Fostering a Pet Carries Many Emotions
Fostering a pet for a few days, weeks or even months can be a rewarding experience since there’s no doubt about it – more dogs and cats are alive thanks to the volunteers that take them into their homes temporarily. Helping homeless pets with behavioral issues, socialization or recovering from an illness not only makes them more adoptable, it also opens up spots in the shelter for other animals. But no matter how great it feels to help save the lives of these animals, it’s also easy to get attached to the pets you take in. So we asked Sujatha Ramakrishna, M.D., a Chicago-based psychiatrist, former foster mom and author of the forthcoming book Raising Kids Who Love Animals, for advice on how to keep the emotions of fostering a pet in check.
When fostering a pet, the biggest emotional issues to watch out for is getting too attached to your temporary pets. Remember that you and the animal have a working relationship, says Dr. Ramakrishna. Instead of treating the dog or cat like a member of your family, think of him more like a colleague. Or you could think of yourself as a teacher rather than a parent. “Teachers are loving and caring, and they develop strong relationships with their students, but they understand that they do not have the final say in a student's life,” says Dr. Ramakrishna.
But attachment issues don’t stop at your emotions. Sometimes pets may become too attached to you as well. While cuddling and TLC are important parts of fostering a pet, all out spoiling the dog or cat can cause trouble. Animals that get too attached to their foster parents may have a harder time adjusting to their new home once they are adopted. Focusing on treating the foster pet like a student or a colleague, rather than a member of the family can help you keep your emotions, and the animal’s emotions, in check.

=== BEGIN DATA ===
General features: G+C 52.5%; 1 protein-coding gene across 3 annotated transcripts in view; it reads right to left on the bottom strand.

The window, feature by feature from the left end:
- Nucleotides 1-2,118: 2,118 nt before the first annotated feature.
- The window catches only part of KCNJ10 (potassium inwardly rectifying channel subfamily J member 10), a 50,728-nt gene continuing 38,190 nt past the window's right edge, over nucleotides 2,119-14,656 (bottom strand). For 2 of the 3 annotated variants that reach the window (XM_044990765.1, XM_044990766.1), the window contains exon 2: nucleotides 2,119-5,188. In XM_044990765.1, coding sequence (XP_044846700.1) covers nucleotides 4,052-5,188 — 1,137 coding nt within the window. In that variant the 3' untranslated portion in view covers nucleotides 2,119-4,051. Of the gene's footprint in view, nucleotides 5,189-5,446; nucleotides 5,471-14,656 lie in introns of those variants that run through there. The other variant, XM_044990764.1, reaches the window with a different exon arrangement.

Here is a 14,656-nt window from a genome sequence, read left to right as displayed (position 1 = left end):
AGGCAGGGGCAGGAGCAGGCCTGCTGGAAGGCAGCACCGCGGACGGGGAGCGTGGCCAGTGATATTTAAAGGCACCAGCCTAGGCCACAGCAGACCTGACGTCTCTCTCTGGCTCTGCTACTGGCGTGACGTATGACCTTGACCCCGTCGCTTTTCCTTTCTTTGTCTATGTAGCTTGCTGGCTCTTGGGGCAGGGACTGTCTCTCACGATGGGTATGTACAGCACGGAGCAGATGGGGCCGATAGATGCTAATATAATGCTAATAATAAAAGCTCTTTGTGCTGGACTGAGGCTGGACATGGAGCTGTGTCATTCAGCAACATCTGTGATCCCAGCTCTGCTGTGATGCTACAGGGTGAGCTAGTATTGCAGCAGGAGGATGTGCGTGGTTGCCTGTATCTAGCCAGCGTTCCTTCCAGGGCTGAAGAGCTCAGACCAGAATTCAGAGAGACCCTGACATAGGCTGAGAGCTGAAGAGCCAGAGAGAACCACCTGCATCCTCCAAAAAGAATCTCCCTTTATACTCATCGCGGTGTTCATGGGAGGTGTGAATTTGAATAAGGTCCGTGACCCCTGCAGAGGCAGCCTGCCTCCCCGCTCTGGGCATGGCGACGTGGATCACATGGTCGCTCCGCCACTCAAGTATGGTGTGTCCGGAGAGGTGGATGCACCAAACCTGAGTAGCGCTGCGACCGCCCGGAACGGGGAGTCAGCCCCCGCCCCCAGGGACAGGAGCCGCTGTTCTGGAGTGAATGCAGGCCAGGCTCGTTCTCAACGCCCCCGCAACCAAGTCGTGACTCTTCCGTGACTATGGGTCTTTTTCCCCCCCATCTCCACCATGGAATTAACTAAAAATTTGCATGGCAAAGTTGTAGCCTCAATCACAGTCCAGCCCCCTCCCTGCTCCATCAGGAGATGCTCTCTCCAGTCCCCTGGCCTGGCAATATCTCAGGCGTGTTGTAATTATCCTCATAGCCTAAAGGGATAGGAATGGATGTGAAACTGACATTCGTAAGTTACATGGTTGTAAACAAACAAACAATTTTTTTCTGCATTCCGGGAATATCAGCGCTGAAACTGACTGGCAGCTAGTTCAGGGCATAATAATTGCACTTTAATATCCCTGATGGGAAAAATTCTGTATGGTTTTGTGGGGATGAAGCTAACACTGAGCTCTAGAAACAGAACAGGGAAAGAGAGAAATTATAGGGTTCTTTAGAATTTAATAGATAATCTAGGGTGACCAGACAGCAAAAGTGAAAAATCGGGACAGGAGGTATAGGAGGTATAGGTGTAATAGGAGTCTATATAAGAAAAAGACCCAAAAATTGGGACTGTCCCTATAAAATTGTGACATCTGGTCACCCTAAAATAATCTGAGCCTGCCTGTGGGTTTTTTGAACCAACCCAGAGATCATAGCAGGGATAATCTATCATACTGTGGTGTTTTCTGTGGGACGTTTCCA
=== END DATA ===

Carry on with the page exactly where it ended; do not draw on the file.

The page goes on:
Ultimately, you must remember the real goal is to help the animal you’re fostering find a forever home and for him to be happy there. “My foster dog slept in his crate at night, while my own dog slept in bed with me,” says Dr. Ramakrishna. “After he was adopted, he started sleeping in bed with his new guardians at night and he must have thought that they were the best family ever!
Your foster assignment may last a few days or a few months, but no matter the length of the pet’s temporary stay, when it’s time to say, “goodbye,” you’ve got to be ready. This is the moment that your volunteer efforts have been working toward after all. You’ve helped to prepare this pet to find the perfect forever home and now it’s time for you to do what’s best for the pet. Depending on the situation, you may even be responsible for meeting with prospective adoptive families. If you start thinking that none of them are good enough for the pet you’re fostering, it could be a sign that you’ve grown too attached, says Dr. Ramakrishna.
Throughout your foster assignment, try to stay focused on the goal of getting the pet ready for it’s new forever home, so you’re always thinking of the day you’ll part ways in a positive and happy way. “Drawn-out, tearful goodbyes are stressful and confusing for animals,” says Dr. Ramakrishna.
It’s natural to want to keep tabs on your foster pet’s new life. So if you’re having trouble parting ways, ask the new guardians if they’re willing to exchange emails and stay in touch after the adoption, suggests Dr. Ramakrishna. “This can help reassure a foster parent that the pet is happy in her new home,” she says. You may even be able to offer helpful advice to adoptive families if any problems do arise since you know what it’s like to live with the pet.
Another way to let go of a foster pet is to focus on the next pet you’ll save. As a volunteer foster, once one assignment is over, you can soon take in another pet to prepare for finding a perfect forever home.